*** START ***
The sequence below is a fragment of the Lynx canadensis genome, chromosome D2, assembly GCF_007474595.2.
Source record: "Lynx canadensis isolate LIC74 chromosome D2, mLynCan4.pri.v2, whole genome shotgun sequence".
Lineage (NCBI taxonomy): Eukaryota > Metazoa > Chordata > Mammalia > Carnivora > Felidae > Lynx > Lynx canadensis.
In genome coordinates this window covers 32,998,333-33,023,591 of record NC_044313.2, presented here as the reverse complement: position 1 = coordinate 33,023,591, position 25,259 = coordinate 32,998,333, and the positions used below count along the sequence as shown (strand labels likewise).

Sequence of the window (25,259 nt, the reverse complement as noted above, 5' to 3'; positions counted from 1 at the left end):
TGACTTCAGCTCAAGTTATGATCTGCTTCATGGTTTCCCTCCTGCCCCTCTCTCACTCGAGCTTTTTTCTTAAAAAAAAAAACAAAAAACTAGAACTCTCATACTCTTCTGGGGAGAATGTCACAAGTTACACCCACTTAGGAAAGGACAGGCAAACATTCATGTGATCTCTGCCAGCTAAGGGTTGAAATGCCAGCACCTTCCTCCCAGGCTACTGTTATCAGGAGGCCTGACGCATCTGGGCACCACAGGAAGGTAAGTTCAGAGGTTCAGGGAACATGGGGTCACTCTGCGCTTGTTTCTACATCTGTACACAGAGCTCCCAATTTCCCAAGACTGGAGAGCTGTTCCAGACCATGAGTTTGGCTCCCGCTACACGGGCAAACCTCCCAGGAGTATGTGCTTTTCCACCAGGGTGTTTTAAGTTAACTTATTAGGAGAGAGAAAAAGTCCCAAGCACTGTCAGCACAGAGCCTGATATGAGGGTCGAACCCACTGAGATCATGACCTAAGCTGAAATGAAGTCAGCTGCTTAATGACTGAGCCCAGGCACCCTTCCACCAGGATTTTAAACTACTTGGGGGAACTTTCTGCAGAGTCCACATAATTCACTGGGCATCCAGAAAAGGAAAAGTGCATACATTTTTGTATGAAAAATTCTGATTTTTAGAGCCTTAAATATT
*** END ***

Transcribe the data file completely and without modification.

The sequence below is a fragment of the Lynx canadensis genome, chromosome D2, assembly GCF_007474595.2.
Source record: "Lynx canadensis isolate LIC74 chromosome D2, mLynCan4.pri.v2, whole genome shotgun sequence".
Lineage (NCBI taxonomy): Eukaryota > Metazoa > Chordata > Mammalia > Carnivora > Felidae > Lynx > Lynx canadensis.
In genome coordinates this window covers 32,998,333-33,023,591 of record NC_044313.2, presented here as the reverse complement: position 1 = coordinate 33,023,591, position 25,259 = coordinate 32,998,333, and the positions used below count along the sequence as shown (strand labels likewise).

Sequence of the window (25,259 nt, the reverse complement as noted above, 5' to 3'; positions counted from 1 at the left end):
TGACTTCAGCTCAAGTTATGATCTGCTTCATGGTTTCCCTCCTGCCCCTCTCTCACTCGAGCTTTTTTCTTAAAAAAAAAAACAAAAAACTAGAACTCTCATACTCTTCTGGGGAGAATGTCACAAGTTACACCCACTTAGGAAAGGACAGGCAAACATTCATGTGATCTCTGCCAGCTAAGGGTTGAAATGCCAGCACCTTCCTCCCAGGCTACTGTTATCAGGAGGCCTGACGCATCTGGGCACCACAGGAAGGTAAGTTCAGAGGTTCAGGGAACATGGGGTCACTCTGCGCTTGTTTCTACATCTGTACACAGAGCTCCCAATTTCCCAAGACTGGAGAGCTGTTCCAGACCATGAGTTTGGCTCCCGCTACACGGGCAAACCTCCCAGGAGTATGTGCTTTTCCACCAGGGTGTTTTAAGTTAACTTATTAGGAGAGAGAAAAAGTCCCAAGCACTGTCAGCACAGAGCCTGATATGAGGGTCGAACCCACTGAGATCATGACCTAAGCTGAAATGAAGTCAGCTGCTTAATGACTGAGCCCAGGCACCCTTCCACCAGGATTTTAAACTACTTGGGGGAACTTTCTGCAGAGTCCACATAATTCACTGGGCATCCAGAAAAGGAAAAGTGCATACATTTTTGTATGAAAAATTCTGATTTTTAGAGCCTTAAATATT